May 5, 2020


Credit Martin Stringer
Credit Martin Stringer

After the inspiring rescue of Lot 27 Cape Tribulation Rd, we are now focused on the BUY BACK and RESCUE of Lot 24 Cape Tribulation Road.

Lot 24 Cape Tribulation Road is strategically located to increase an established wildlife corridor and connect protected rainforest, this property connects to the Daintree National ParkWorld Heritage Area through prior rescues. This purchase and rescue will further extend the Rainforest Rescue Cape Kimberley Wildlife Corridor.

It's Our Nature To Protect.

Like many of you, we never thought that we’d actually experience a global pandemic. It’s scary, it’s sad, it’s disruptive—it’s surprising in many ways—and from some perspectives, it’s our worst nightmare.

Whilst together we are all affected in various ways through this extremely challenging time, we must continue to create the world we believe in. We must protect the world we want to see and ensure it exists for our children and the future.

We aren’t letting the pandemic stop us. In fact, we’re not slowing down.

We have a very unique and special opportunity to buy Lot 24 Cape Tribulation Road.

This beautiful rainforest is near prior rescues and connects directly to the National Park. It is in close proximity to 10 properties protected by Rainforest Rescue that form the Cape Kimberley Wildlife Corridor and the Milky Pine Wildlife Refuge; its protection further enhances these areas.

Rare and endangered species such as the Southern Cassowary and Bennett’s Tree-Kangaroo have been seen in this vicinity, and ancient primitive flowering plants abound.

Buying this property will enable us to extend a priceless and important wildlife and biodiversity nature corridor, significantly building upon existing Rainforest Rescue protected areas. This buy back is of vital importance and prevents rainforest destructive development.

“Acquiring this property augments the integrity of the wildlife corridor we have already established through lots 27, 29, 30, 32 and 33. With a significantly high ecological score we recommend that Rainforest Rescue urgently acquire this property.”

— Allen Sheather, Rainforest Rescue’s Daintree Ecological Advisor with Barbara Maslen.

Lot 24 Cape Tribulation Road is the next piece of the Cape Kimberley Wildlife Corridor puzzle. With its purchase, you will help us protect almost two hectares of pristine Daintree rainforest habitat.

This property is rich in endemic species of plants and animals. Plants like the the beautifully scented Daintree Gardenia Randia audasii or the many species of primitive Laurels, relatives of avocados such as Sankey’s Walnut and animals such as Striped Possums and one of Australia’s most primitive Kangaroos, the Musky Rat Kangaroo. It directly connects to the Daintree National Park, and our field staff have assessed this property with a very high ecological score.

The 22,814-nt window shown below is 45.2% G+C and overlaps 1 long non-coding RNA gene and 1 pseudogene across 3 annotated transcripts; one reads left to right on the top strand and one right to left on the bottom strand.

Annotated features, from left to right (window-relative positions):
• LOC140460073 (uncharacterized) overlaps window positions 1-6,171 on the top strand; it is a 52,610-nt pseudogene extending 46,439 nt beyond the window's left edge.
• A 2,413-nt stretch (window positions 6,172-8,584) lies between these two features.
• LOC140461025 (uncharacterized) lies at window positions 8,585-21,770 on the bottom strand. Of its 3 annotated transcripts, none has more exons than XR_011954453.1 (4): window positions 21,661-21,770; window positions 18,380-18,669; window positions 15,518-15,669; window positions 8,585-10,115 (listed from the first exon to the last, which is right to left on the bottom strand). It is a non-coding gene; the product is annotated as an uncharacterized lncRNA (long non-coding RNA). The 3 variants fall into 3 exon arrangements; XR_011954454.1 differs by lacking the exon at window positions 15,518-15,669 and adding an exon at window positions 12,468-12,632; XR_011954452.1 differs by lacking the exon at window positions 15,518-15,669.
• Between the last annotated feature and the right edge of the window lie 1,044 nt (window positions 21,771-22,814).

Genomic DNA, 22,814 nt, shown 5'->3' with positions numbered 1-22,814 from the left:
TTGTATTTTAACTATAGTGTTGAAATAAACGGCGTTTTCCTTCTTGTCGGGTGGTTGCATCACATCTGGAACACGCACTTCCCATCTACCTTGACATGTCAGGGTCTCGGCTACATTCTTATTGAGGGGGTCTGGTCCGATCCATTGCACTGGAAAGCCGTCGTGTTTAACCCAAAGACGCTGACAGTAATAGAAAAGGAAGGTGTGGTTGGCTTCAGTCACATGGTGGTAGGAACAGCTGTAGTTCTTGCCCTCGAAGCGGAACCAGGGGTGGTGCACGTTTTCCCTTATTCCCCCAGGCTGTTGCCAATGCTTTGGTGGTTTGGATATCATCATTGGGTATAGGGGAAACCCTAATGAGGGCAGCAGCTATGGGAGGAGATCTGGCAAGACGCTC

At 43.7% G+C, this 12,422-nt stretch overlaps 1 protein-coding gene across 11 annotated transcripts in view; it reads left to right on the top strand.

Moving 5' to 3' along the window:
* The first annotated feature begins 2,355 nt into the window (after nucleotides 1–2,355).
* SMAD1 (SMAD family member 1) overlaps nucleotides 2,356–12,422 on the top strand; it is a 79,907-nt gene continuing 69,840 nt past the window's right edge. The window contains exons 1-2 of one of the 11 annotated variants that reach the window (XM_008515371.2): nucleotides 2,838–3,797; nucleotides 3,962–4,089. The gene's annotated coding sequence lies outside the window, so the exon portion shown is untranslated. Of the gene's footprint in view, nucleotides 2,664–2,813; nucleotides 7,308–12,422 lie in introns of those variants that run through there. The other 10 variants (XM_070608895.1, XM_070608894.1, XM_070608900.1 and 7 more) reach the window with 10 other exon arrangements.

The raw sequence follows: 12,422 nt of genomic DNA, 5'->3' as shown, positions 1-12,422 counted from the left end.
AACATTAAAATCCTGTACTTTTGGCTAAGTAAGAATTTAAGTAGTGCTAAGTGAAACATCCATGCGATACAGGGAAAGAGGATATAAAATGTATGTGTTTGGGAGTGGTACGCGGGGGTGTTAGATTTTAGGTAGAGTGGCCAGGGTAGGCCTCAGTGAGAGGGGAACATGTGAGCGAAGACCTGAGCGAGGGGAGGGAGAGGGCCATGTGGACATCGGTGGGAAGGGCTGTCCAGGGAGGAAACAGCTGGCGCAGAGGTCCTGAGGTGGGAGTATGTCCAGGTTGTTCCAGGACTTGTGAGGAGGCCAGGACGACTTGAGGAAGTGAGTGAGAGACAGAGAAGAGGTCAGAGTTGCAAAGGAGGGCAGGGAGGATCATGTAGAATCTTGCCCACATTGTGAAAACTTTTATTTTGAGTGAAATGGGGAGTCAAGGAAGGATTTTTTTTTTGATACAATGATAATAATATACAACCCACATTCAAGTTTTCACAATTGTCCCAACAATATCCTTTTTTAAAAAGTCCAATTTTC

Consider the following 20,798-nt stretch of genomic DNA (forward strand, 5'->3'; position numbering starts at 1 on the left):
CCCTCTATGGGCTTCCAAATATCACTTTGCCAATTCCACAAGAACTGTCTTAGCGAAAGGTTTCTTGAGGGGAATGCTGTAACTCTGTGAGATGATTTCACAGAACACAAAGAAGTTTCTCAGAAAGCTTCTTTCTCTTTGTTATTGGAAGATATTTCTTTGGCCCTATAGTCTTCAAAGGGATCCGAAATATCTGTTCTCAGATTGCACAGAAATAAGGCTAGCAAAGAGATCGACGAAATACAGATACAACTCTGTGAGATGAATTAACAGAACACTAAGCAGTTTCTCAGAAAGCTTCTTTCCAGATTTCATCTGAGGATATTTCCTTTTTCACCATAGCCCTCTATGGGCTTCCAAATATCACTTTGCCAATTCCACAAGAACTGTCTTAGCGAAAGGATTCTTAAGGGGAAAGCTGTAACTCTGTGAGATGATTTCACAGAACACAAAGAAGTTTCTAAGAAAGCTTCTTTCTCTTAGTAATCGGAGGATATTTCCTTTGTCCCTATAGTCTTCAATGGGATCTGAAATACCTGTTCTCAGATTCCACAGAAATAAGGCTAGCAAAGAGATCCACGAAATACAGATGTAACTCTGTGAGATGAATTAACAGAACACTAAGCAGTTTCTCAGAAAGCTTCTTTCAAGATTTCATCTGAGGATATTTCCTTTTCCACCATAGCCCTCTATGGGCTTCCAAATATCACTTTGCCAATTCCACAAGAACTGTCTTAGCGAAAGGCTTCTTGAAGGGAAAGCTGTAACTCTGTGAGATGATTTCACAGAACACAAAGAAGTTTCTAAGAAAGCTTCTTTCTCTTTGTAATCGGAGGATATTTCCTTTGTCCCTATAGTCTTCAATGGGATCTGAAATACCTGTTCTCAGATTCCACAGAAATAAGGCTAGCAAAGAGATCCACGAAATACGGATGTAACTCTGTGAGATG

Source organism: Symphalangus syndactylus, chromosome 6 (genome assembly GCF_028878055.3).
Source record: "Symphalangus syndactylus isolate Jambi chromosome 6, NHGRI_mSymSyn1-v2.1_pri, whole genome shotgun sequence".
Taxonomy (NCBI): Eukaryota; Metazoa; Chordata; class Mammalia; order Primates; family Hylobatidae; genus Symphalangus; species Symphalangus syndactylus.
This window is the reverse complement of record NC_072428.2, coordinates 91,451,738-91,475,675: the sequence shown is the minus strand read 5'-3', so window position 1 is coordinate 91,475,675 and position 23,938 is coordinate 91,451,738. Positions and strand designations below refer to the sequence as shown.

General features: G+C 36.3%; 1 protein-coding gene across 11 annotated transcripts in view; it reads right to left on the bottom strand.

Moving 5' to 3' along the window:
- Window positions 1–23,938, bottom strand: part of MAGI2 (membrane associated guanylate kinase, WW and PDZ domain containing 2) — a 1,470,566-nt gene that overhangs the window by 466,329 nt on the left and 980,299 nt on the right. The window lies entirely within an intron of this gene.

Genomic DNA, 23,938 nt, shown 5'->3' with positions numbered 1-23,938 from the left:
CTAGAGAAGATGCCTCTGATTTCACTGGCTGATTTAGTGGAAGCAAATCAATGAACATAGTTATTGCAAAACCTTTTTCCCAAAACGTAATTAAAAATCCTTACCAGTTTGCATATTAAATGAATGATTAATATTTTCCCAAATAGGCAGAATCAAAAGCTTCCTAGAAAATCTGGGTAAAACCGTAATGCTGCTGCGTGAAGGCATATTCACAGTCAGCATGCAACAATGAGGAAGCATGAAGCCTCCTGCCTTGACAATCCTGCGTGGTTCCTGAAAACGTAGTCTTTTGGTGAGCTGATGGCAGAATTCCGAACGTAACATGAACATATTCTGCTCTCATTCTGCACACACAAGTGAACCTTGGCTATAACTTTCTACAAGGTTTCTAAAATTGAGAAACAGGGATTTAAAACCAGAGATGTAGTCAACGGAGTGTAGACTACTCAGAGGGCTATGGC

By buying it today, you will help increase the overall footprint of protected habitat in this crucial corridor.

It is only through the support of incredible people like you, that this precious rainforest and habitat can be protected from development. Your support ensures that when we pool resources and target our efforts, we can protect and restore damaged habitat for the benefit of rainforest animals, plants, insects and fungi, and for future generations.

In the absence of greater legislative protections, we believe it’s incumbent on good people like you and I to protect and preserve what we love; that nature and rainforests such as the Daintree simply must be protected forever.

The Daintree is Australia’s crown jewel of biodiversity – it is nothing less than our honour to protect it—with your support and your commitment to nature, we will continue to do so.


To date, Rainforest Rescue has planted over 315,000 trees in Australia and around the world. We’ve rescued 35 properties in Australia, 34 of those in the profoundly biodiverse and ecologically essential Daintree Rainforest. We have created 5 Corridors or Reserves that combine multiple properties with connectivity to the protected National Park / World Heritage Area.

Every rescue is essential, and we will keep rescuing rainforest, block by block, protecting it forever, but only with your help.

Feb 10, 2020

What is a Nature Refuge - and how do we get there?

Lot 46 Today - Silvia Di Domenicantonio
Lot 46 Today - Silvia Di Domenicantonio

What is a Nature Refuge? 

We're glad you asked! As part of our covenant with our supporters, we are required to Protect Rainforests Forever, it wouldn't do to have properties in hand that weren't protected by a state level NO DEVELOPMENT EVER agreement, right? Right. The system we use is the Queensland State Government's DES Nature Refuge Certification Program.

And a Nature Refuge, since you asked, is "...a voluntary agreement between a landholder and the Queensland Government. A nature refuge agreement acknowledges a commitment to protect land with significant conservation value, while allowing compatible and sustainable land uses to continue. Landholders with a nature refuge continue to own and manage their land for enjoyment and/or to generate an income. Each nature refuge is negotiated directly with the landholder through a nature refuge agreement."

Further, A nature refuge agreement is:

  • negotiated between the department and the landholder, and provides a framework for sustainably managing a nature refuge and protecting its significant values
  • tailored to suit the landholder’s management needs
  • able to be negotiated with owners of freehold land, leaseholders of State land, government corporations that are separate legal entities from the Queensland Government, local governments, private companies and nature conservancies
  • able to be negotiated over the whole or a portion of the property, depending on the conservation values and the landholder’s wishes
  • perpetual, registrable on title and binds successive owners or lessees of the land. A nature refuge is the best way landholders can ensure the good land management practices and conservation works they have initiated will be continued when future generations or new owners take over. So, if a property changes hands, responsibility for the nature refuge rests with the new owners or lessees.

That last piece there, that's the best part. A nature refuge agreement is PERPETUAL. 

That means it exists forever onward.